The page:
LU's Police Chief estimates the system will reach “99 percent of the population. Could there be one or two that don't get it? I guess there could. But I think this is about as totally covering as best we can. If there was another way, certainly we'd be looking at it.”
Longwood pledges to utilize the Emergency Alert System in the event “of any emergency that poses an imminent verifiable threat to the life safety of our students, faculty, staff and visitors.”
A three-level, graduated color-coded threat condition will be used by the Longwood University Police Department to evaluate a potential threat.
Code Red means there is a “severe risk” and is based on what the policy describes as a “high level of verifiability and credibility.” This Threat Level 1 would pose “an imminent and severe risk of danger to the safety and security of the campus community and may result in a campus closure or building lockdown.”
Examples of a Code Red Threat Level 1 emergency include an active shooter, tornado, hazmat, or fire in a campus building.
In such an emergency, the siren and voice alert system, the text message system and email message system would be activated by the Longwood University Police Department. The crisis and emergency communication website would also be activated by LU's Office of Public Relations.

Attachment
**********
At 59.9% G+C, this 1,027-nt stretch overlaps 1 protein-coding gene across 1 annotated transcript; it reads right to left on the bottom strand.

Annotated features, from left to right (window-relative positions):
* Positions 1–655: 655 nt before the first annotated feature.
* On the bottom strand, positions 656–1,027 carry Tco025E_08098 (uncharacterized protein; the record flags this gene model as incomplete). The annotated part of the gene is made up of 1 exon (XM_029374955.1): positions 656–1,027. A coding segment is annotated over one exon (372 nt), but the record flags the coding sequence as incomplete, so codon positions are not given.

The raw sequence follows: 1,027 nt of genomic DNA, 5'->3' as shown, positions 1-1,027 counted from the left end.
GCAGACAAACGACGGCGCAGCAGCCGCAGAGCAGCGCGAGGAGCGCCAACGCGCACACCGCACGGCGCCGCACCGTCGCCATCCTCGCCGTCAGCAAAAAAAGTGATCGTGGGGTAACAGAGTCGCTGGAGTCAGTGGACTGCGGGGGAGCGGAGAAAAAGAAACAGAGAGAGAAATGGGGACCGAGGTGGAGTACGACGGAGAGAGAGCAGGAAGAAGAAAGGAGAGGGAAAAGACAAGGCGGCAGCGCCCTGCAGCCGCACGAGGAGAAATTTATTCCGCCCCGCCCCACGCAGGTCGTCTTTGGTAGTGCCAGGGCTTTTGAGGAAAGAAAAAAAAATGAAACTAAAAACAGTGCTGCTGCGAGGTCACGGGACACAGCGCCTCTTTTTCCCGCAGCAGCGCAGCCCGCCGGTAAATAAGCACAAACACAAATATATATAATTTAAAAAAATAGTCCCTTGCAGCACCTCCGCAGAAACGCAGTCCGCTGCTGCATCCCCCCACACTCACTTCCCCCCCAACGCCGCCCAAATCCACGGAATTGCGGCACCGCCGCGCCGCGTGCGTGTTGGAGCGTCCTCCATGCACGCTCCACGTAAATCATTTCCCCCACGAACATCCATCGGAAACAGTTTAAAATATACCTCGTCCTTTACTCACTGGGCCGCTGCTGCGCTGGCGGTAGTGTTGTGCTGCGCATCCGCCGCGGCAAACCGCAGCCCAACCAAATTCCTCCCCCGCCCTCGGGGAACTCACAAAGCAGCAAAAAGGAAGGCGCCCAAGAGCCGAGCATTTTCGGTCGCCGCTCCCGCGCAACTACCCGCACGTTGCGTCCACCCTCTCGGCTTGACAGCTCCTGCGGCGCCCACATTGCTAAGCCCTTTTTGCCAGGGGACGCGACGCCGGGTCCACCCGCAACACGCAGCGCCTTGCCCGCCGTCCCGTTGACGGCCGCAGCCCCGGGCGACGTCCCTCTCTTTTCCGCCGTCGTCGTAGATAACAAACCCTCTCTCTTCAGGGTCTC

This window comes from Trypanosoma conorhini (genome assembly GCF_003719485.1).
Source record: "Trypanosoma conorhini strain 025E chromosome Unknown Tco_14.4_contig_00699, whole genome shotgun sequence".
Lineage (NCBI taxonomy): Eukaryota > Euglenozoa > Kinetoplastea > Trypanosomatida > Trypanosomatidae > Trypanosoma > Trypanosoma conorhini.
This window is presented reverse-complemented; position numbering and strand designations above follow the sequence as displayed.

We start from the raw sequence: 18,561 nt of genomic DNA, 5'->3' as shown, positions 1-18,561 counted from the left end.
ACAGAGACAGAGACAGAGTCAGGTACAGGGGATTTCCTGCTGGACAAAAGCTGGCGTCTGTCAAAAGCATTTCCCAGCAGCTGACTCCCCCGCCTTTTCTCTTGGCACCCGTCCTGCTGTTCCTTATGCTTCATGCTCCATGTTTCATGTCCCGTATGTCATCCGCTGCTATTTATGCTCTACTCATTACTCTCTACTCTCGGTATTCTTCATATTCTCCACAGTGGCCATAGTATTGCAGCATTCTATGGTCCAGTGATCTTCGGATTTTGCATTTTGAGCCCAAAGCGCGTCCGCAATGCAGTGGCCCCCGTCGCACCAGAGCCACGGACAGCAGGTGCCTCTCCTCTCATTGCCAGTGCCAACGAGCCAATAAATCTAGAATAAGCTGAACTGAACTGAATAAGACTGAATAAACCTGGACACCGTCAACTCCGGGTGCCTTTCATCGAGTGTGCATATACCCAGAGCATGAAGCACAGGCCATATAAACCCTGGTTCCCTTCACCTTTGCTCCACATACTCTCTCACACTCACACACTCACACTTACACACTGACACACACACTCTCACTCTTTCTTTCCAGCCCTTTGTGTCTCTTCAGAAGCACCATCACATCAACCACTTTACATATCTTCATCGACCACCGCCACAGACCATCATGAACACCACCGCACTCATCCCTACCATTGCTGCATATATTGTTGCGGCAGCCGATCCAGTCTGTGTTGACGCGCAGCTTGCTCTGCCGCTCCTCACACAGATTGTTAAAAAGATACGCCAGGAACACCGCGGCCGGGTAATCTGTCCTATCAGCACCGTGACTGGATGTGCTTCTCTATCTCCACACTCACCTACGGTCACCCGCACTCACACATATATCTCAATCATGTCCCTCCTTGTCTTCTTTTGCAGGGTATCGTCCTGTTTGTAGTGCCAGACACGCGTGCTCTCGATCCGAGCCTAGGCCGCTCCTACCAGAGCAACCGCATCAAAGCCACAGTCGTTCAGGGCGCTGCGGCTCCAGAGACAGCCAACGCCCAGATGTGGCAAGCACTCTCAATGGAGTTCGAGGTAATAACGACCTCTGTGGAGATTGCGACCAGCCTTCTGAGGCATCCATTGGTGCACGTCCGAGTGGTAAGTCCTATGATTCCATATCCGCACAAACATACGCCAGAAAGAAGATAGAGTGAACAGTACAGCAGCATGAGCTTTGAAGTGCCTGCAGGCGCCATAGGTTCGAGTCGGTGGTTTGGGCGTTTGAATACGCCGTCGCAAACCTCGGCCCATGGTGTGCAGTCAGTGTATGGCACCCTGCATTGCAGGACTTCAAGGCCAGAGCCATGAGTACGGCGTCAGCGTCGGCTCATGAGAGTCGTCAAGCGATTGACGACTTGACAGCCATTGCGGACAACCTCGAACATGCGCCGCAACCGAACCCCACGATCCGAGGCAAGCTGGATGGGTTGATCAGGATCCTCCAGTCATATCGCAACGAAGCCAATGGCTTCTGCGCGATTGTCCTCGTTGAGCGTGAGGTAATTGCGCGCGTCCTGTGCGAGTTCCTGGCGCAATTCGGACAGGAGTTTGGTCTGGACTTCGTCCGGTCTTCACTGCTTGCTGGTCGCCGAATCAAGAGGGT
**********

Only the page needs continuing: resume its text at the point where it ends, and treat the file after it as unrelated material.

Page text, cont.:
The Longwood.edu website would automatically redirect visitors to the crisis and emergency communication website and there would be updates and/or links posted on the university's official Twitter and Facebook pages.
Code Orange means there is a High Risk and is considered Threat Level 2. The policy states: “Based on the level of verifiability, Threat Level 2 poses a potentially high risk of danger to the campus community. The threat may be verified or unconfirmed and presents potential danger to the campus community.”
The policy notes that a particular Code Orange incident “could be elevated to Threat Level 1 with more verifiable information. This possible threat may result in the closing of the University due to the conditions.”
Examples of a Code Orange emergency include a hurricane or tornado warning, a “town event,” or a “person with a gun seen in (the) area.”